Interest rates on new credit card offers stood still this week,
according to the CreditCards.com Weekly Credit Card Rate
The national average annual percentage rate (APR) on new card
offers remained at 14.97 percent Wednesday, after climbing the
None of the cards that CreditCards.com tracks changed this week.
That includes changes to promotional balance transfer offers and
introductory purchase rates.
The lack of movement on card offers isn't unusual, however, in
the current card climate. In the past two months, issuers have left
promotional offers -- including short-term interest-free offers on
balance transfers and purchases -- alone for six weeks out of
Issuers have also been reluctant to alter interest rates. In the
past six months, issuers have left rates alone 16 weeks out of 27.
During that time, the national average APR has increased four times
and declined seven.
Issuers also cut back on credit card mailings
The lack of movement comes at a time when issuers have also been
pulling back on mailing new credit card offers to consumers.
Prior to the recession, issuers flooded consumers' mailboxes
with card offers and aggressively sought out new customers with a
wide variety of credit scores. However, in 2009, issuers slashed
the number of card offers they mailed by nearly two-thirds and
primarily concentrated the offers they did send on consumers with
excellent credit, say industry analysts. Since then, credit card
mailings have yet to bounce back to pre-recession levels, according
to data from the market research firm Mintel Comperemedia.
Issuers did ramp up the number of card offers they sent in 2010
and 2011 and even began to send more offers to consumers with lower
credit scores. However, issuers have since cut back significantly,
say analysts at the international financial services firm Credit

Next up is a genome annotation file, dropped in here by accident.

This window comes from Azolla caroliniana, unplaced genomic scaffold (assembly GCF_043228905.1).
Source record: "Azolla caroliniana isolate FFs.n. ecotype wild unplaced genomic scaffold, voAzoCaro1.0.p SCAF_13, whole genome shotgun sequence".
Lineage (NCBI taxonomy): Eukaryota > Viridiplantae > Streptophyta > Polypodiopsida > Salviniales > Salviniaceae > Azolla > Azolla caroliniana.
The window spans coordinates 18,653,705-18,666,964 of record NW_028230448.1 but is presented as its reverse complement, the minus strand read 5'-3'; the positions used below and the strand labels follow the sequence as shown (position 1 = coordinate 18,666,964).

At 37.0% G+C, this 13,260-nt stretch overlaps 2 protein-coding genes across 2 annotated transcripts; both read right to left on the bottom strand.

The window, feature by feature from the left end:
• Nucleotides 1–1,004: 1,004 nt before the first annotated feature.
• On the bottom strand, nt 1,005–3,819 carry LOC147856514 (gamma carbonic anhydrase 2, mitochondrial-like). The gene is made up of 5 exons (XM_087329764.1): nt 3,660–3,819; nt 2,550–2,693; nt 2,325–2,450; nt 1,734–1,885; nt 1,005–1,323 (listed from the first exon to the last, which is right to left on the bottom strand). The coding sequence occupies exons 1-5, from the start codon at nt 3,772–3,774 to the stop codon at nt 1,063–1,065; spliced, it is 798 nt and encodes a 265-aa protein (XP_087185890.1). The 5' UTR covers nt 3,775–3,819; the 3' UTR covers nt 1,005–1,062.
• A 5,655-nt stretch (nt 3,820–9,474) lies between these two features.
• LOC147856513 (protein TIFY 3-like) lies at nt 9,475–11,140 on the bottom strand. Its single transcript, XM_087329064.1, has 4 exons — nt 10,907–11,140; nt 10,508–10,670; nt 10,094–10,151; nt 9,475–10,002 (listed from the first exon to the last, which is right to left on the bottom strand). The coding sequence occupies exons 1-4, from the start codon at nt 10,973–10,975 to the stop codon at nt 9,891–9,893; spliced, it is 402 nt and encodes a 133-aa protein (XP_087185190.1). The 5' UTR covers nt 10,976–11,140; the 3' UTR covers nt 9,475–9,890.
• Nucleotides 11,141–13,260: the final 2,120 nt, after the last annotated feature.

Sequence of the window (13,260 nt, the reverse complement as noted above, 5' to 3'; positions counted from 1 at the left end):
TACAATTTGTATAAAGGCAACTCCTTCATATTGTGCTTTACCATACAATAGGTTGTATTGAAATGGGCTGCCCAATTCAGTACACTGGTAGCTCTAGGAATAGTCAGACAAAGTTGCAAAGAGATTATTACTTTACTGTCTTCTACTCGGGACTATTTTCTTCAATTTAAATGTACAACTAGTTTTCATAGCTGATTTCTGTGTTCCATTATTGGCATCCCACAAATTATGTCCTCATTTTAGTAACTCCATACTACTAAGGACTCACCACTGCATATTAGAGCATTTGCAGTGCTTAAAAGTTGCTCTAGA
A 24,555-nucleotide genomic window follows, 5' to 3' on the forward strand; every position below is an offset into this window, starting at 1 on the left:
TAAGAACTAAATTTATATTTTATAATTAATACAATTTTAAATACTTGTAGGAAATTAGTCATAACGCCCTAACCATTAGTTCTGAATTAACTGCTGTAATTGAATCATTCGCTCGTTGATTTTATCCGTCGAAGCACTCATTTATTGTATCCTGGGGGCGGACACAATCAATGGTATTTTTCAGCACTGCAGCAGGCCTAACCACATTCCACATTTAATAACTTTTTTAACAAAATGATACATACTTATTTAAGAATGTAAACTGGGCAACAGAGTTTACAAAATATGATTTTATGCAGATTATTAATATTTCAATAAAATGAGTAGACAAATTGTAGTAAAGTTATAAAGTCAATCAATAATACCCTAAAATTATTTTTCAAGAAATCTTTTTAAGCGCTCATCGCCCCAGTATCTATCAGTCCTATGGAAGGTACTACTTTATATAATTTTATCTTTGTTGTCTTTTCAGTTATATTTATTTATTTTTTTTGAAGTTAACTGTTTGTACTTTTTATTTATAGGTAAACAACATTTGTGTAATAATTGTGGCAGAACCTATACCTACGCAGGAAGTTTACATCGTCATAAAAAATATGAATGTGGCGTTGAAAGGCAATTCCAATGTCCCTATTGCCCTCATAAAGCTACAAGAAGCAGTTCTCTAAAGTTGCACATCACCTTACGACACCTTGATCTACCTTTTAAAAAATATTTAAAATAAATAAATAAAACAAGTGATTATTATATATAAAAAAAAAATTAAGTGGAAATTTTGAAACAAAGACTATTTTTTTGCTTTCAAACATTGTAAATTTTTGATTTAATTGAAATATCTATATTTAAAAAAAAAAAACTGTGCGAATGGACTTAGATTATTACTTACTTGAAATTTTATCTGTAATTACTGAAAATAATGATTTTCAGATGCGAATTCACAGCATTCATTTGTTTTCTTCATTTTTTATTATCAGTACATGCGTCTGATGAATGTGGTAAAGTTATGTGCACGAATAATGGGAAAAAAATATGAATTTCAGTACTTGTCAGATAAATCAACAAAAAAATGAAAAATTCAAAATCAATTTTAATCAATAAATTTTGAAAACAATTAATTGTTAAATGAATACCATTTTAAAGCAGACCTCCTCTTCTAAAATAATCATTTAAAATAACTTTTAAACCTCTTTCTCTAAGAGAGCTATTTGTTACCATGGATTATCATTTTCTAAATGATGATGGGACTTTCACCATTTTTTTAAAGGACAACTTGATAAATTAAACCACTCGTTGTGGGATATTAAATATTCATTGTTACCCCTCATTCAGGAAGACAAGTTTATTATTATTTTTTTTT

Citing research from Mintel Comperemedia, Credit Suisse analysts
say that the number of credit card offers that consumers received
in June is down by 43 percent, compared to the same time last year.
June also marks the fourth month since January that the number of
credit card mailings sent to consumers has declined.
The lower level of credit card mailings in 2012 contrasts
significantly with 2011. Then, issuers sought out new customers
aggressively, mailing out a total of 4.8 billion credit card offers
throughout the year. By contrast, issuers have sent out just 1.5
billion offers in 2012, and analysts at Credit Suisse estimate that
the total number of offers sent out by the end of the year will
total just 3.5 billion.
If analysts' estimates hold out, then the number of credit card
offers mailed in 2012 will be just slightly more than the number of
credit card offers that were mailed in 2010. During that time,
issuers were still just shaking off the effects of the recession
and contending with new financial regulation, including the Credit
CARD Act of 2009. Now, issuers are contending with a series of
banking scandals, a financial crisis in Europe and a painfully slow
U.S. economic recovery.
Despite the sluggish growth in card offers, researchers at
Credit Suisse say that issuers are still actively competing for new
customers. As for the card offers they do mail, issuers are
focusing heavily on rewards cards that don't carry annual fees, say
analysts. "As we have written before, we believe that this is one
of the new features in the current competitive environment, with
three-quarters of all offers focused on rewards, with heavier
rewards components than in the past."
Issuers also continue to send out a high number of credit card
offers with 0 percent balance transfer offers and promotional APRs.
"We expect a high level of these offers to continue as long as
interest rates remain low," added researchers.